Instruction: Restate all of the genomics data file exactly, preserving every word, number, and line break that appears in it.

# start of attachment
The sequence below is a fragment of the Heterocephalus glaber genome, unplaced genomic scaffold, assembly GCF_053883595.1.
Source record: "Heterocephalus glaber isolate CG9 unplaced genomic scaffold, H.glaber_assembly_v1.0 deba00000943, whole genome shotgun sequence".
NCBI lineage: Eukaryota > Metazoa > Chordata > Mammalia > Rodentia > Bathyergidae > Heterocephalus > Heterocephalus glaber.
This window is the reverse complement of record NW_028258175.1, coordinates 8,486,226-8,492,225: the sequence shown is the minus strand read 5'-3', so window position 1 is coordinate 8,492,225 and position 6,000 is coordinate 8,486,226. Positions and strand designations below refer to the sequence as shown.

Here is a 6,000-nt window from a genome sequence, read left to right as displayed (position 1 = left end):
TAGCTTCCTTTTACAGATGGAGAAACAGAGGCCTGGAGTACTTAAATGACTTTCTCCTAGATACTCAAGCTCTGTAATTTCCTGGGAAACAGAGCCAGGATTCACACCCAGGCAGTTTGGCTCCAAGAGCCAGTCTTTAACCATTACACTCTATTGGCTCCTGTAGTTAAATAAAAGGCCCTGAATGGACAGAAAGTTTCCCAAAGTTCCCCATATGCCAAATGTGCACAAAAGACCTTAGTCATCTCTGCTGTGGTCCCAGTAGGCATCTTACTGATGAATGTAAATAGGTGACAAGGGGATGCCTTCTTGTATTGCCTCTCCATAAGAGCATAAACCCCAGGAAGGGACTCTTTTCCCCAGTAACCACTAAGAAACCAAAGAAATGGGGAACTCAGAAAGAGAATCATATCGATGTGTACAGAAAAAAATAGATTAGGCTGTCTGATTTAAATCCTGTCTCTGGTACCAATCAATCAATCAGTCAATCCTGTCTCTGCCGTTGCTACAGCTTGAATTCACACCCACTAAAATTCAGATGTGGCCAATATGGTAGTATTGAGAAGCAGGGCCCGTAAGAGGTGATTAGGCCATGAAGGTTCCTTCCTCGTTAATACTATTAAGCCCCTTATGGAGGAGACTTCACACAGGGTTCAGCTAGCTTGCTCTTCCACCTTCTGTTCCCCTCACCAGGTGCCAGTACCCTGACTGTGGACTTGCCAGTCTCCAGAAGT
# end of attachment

The sequence below is a fragment of the Heterocephalus glaber genome, unplaced genomic scaffold, assembly GCF_053883595.1.
Source record: "Heterocephalus glaber isolate CG9 unplaced genomic scaffold, H.glaber_assembly_v1.0 deba00000943, whole genome shotgun sequence".
NCBI lineage: Eukaryota > Metazoa > Chordata > Mammalia > Rodentia > Bathyergidae > Heterocephalus > Heterocephalus glaber.
This window is the reverse complement of record NW_028258175.1, coordinates 8,486,226-8,492,225: the sequence shown is the minus strand read 5'-3', so window position 1 is coordinate 8,492,225 and position 6,000 is coordinate 8,486,226. Positions and strand designations below refer to the sequence as shown.

Here is a 6,000-nt window from a genome sequence, read left to right as displayed (position 1 = left end):
TAGCTTCCTTTTACAGATGGAGAAACAGAGGCCTGGAGTACTTAAATGACTTTCTCCTAGATACTCAAGCTCTGTAATTTCCTGGGAAACAGAGCCAGGATTCACACCCAGGCAGTTTGGCTCCAAGAGCCAGTCTTTAACCATTACACTCTATTGGCTCCTGTAGTTAAATAAAAGGCCCTGAATGGACAGAAAGTTTCCCAAAGTTCCCCATATGCCAAATGTGCACAAAAGACCTTAGTCATCTCTGCTGTGGTCCCAGTAGGCATCTTACTGATGAATGTAAATAGGTGACAAGGGGATGCCTTCTTGTATTGCCTCTCCATAAGAGCATAAACCCCAGGAAGGGACTCTTTTCCCCAGTAACCACTAAGAAACCAAAGAAATGGGGAACTCAGAAAGAGAATCATATCGATGTGTACAGAAAAAAATAGATTAGGCTGTCTGATTTAAATCCTGTCTCTGGTACCAATCAATCAATCAGTCAATCCTGTCTCTGCCGTTGCTACAGCTTGAATTCACACCCACTAAAATTCAGATGTGGCCAATATGGTAGTATTGAGAAGCAGGGCCCGTAAGAGGTGATTAGGCCATGAAGGTTCCTTCCTCGTTAATACTATTAAGCCCCTTATGGAGGAGACTTCACACAGGGTTCAGCTAGCTTGCTCTTCCACCTTCTGTTCCCCTCACCAGGTGCCAGTACCCTGACTGTGGACTTGCCAGTCTCCAGAAGT